Labour is the normal process that causes a baby to be born. There are regular, painful muscle contractions and dilation of the neck of the womb (cervix). It usually happens sometime around the 40th week of pregnancy. There are many ways to have pain relief and your midwife can help you choose which is best for you. Most women are delivered by midwives, who also look after them during their pregnancy. They are the experts in normal, vaginal delivery. It is a good idea to have at least one trusted friend or member of your family with you during labour.
What is labour?
Labour is the normal process that causes a baby to be born. It is made up of regular, painful muscle contractions in the womb (uterus) and gradual opening (dilation) of the neck of the womb (cervix).
The muscle contractions slowly push the baby down through your hips (pelvis), through the neck of your womb and into your vagina.
Labour usually takes place sometime around 40 completed weeks of pregnancy. Anytime between 38 weeks and 42 weeks is considered normal.
How do I know I'm in labour?
Contractions usually start the process. Although initially they may come at irregular intervals, they do become regular. At first they may be 10-15 minutes apart but they will become closer and closer together. As they become closer together they may also become stronger, longer and more painful. The contractions cause your womb (uterus) to feel hard.
Many women may have a 'show' before labour starts. This is a thick plug of mucus, often with a bit of fresh blood in it. It has come from the neck of the womb (cervix). It may happen some time before labour starts but shows your body is getting ready to have the baby.
Some women may find their 'waters break' before contractions start. There is usually a gush of fluid that soaks your underwear, followed by a constant trickle. This means you will need to wear a pad. The fluid is amniotic fluid which was surrounding the baby. It provided a cushion for the baby and also helped keep your baby warm. Your baby could also practise swallowing, or passing urine through this fluid.
Once your waters have gone there is no protective layer between the baby and the outside world. Most women will go into labour within 48 hours of their waters breaking. If you do not, your hospital doctor will talk about starting your labour for you - inducing your labour. This is because the risk of infection for the baby increases after 48 hours. It is better for your baby to be out of your womb then.
If you think you are in labour you should call your midwife for advice.
How long does labour last?
There are three stages of labour. The amount of time taken for each varies from woman to woman. It also tends to be longer for women in their first pregnancy than for those who have already given birth.
The first stage
The neck of the womb (cervix) softens up and gradually opens (dilates). The softening process may be quite slow and it may be several hours until you're in what midwives call 'established labour'. This is usually when the cervix is 4 cm dilated. If you go to hospital before labour is established, it may be better to go home than spend hours there unnecessarily. Try to keep moving about. A bath or shower can be relaxing.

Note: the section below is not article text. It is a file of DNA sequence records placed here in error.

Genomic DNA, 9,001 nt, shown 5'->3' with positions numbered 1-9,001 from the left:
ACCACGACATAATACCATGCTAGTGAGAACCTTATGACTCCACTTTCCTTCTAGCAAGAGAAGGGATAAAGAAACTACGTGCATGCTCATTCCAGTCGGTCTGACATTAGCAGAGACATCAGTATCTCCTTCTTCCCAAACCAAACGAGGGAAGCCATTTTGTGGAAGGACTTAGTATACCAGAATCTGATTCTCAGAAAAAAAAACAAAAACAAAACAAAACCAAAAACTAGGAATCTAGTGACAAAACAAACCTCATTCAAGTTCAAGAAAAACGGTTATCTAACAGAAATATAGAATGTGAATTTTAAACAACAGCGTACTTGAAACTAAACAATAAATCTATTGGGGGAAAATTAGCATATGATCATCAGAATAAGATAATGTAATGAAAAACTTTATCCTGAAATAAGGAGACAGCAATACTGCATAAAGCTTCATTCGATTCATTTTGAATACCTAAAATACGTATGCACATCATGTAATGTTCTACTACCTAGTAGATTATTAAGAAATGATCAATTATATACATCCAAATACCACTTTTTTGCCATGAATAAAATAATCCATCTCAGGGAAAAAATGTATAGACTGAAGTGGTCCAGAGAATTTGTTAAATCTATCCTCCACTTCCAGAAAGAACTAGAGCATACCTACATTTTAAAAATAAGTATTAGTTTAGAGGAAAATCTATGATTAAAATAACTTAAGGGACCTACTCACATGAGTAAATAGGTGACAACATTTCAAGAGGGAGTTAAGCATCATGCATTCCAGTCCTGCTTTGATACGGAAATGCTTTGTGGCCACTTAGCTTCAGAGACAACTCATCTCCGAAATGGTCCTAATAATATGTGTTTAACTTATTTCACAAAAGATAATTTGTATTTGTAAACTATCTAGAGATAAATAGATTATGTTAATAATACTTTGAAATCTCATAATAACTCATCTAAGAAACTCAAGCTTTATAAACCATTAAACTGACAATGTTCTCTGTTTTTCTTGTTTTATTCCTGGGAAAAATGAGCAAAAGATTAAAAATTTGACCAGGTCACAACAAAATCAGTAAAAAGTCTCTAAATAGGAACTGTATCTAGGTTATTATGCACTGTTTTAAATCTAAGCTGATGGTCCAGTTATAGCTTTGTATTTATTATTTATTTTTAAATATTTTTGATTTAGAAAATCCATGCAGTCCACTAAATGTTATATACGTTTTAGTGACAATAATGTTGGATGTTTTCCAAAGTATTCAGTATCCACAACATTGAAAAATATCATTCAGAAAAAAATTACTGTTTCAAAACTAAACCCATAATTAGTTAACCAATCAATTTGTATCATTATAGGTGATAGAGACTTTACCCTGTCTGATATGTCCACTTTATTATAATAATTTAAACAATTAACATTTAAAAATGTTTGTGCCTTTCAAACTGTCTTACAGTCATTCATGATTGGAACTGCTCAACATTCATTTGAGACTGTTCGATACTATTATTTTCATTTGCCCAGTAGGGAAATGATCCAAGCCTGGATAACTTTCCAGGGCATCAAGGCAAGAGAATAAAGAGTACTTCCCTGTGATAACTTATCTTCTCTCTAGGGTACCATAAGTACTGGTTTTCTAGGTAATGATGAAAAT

Once labour is established your midwife will check your progress regularly. In a woman's first pregnancy established labour may last up to 12 hours. In women who have already had a baby this can take up to 9 hours. The first stage ends when the cervix is 10 cm (fully) dilated.
Most women are able to be up and about for most of this stage. You can drink and have small things to eat. As the contractions become more painful you can use relaxation and breathing techniques to cope. When this no longer helps you may need to think about pain relief - see below.
The second stage
This begins when the cervix is fully dilated and ends with the birth of the baby. You will need to find a position that works for you. Women can lie, stand, kneel or squat to deliver their baby.
You will feel an urge to push down. Your midwife will talk you through how to do this most effectively. You can start to push when you feel you need to during contractions. Take a deep breath when the contractions start, and push down into your bottom. Take another breath when you need to. Try to give three good pushes before the contraction ends. After each contraction, rest and get your strength up for the next one.
This stage is hard work. You will need lots of support from your partner and your midwife. In this stage the baby's head moves down until it can be seen. When the head is about to be born (is crowning), the midwife will ask you to stop pushing. They will ask you to pant or puff a couple of quick short breaths, blowing out through your mouth. This is so that your baby's head can be born slowly and gently, giving the skin and muscles around your vagina time to stretch without tearing. The skin of the perineum usually stretches well, but it may tear. Sometimes, to avoid a tear or to speed up delivery, the midwife or doctor will inject local anaesthetic and make a cut. This is called an episiotomy. Afterwards, the cut or tear is stitched up again and heals.